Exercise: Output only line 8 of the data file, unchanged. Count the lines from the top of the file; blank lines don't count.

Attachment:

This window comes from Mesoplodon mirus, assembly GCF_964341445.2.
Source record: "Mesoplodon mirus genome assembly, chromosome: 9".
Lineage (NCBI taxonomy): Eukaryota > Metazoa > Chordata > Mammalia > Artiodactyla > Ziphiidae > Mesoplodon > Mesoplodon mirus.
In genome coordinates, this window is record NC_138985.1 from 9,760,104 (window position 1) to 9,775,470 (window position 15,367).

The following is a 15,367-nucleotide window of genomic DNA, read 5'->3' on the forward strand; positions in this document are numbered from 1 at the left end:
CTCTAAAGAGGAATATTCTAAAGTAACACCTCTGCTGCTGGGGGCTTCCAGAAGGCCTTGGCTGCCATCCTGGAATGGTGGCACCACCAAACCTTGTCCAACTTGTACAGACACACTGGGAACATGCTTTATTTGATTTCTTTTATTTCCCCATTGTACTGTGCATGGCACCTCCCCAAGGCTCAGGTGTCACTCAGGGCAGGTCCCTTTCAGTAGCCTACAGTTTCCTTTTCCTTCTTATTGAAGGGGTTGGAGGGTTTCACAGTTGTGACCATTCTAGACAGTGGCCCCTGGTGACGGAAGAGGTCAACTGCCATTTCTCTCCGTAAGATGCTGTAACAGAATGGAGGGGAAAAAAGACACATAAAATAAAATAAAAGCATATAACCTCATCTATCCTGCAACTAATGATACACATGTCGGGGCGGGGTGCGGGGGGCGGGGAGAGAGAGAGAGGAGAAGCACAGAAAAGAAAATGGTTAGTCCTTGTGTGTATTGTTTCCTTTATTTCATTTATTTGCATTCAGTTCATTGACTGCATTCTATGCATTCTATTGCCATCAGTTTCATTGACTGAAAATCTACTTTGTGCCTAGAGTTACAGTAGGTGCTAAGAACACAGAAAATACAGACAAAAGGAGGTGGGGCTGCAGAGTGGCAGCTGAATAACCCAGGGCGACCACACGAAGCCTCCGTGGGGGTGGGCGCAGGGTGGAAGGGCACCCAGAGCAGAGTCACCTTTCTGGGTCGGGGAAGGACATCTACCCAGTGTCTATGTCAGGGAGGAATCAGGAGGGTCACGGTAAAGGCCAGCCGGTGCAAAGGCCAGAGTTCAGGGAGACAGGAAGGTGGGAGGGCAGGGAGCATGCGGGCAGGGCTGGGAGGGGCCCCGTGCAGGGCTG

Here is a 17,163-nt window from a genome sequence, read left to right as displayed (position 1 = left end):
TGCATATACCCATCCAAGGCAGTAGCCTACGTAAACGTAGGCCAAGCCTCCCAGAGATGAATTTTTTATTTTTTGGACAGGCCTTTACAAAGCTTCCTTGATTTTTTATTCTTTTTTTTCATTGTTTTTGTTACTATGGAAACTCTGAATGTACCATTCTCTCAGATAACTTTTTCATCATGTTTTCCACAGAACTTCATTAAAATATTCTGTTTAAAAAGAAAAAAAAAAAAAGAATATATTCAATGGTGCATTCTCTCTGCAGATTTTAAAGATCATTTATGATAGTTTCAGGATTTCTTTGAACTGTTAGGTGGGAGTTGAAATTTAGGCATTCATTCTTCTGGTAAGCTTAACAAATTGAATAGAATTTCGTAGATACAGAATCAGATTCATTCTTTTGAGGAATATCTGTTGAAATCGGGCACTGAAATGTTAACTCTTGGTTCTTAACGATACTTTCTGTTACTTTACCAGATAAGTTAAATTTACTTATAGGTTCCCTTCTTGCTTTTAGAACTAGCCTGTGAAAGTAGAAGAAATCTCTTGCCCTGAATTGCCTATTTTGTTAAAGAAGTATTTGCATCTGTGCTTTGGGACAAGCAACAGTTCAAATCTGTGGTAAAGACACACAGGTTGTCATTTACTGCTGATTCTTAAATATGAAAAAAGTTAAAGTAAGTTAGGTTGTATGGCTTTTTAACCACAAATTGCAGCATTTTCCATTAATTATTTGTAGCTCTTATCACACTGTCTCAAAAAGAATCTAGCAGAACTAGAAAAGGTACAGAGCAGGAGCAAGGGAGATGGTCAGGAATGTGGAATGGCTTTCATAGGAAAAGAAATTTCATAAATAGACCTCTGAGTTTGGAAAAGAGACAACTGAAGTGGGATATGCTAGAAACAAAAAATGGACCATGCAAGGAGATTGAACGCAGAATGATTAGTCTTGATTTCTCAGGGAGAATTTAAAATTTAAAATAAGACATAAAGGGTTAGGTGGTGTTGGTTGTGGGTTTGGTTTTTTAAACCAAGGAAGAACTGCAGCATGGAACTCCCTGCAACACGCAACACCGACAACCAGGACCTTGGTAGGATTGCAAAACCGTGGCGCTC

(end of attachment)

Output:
TGCATATACCCATCCAAGGCAGTAGCCTACGTAAACGTAGGCCAAGCCTCCCAGAGATGAATTTTTTATTTTTTGGACAGGCCTTTACAAAGCTTCCTTGATTTTTTATTCTTTTTTTTCATTGTTTTTGTTACTATGGAAACTCTGAATGTACCATTCTCTCAGATAACTTTTTCATCATGTTTTCCACAGAACTTCATTAAAATATTCTGTTTAAAAAGAAAAAAAAAAAAAGAATATATTCAATGGTGCATTCTCTCTGCAGATTTTAAAGATCATTTATGATAGTTTCAGGATTTCTTTGAACTGTTAGGTGGGAGTTGAAATTTAGGCATTCATTCTTCTGGTAAGCTTAACAAATTGAATAGAATTTCGTAGATACAGAATCAGATTCATTCTTTTGAGGAATATCTGTTGAAATCGGGCACTGAAATGTTAACTCTTGGTTCTTAACGATACTTTCTGTTACTTTACCAGATAAGTTAAATTTACTTATAGGTTCCCTTCTTGCTTTTAGAACTAGCCTGTGAAAGTAGAAGAAATCTCTTGCCCTGAATTGCCTATTTTGTTAAAGAAGTATTTGCATCTGTGCTTTGGGACAAGCAACAGTTCAAATCTGTGGTAAAGACACACAGGTTGTCATTTACTGCTGATTCTTAAATATGAAAAAAGTTAAAGTAAGTTAGGTTGTATGGCTTTTTAACCACAAATTGCAGCATTTTCCATTAATTATTTGTAGCTCTTATCACACTGTCTCAAAAAGAATCTAGCAGAACTAGAAAAGGTACAGAGCAGGAGCAAGGGAGATGGTCAGGAATGTGGAATGGCTTTCATAGGAAAAGAAATTTCATAAATAGACCTCTGAGTTTGGAAAAGAGACAACTGAAGTGGGATATGCTAGAAACAAAAAATGGACCATGCAAGGAGATTGAACGCAGAATGATTAGTCTTGATTTCTCAGGGAGAATTTAAAATTTAAAATAAGACATAAAGGGTTAGGTGGTGTTGGTTGTGGGTTTGGTTTTTTAAACCAAGGAAGAACTGCAGCATGGAACTCCCTGCAACACGCAACACCGACAACCAGGACCTTGGTAGGATTGCAAAACCGTGGCGCTC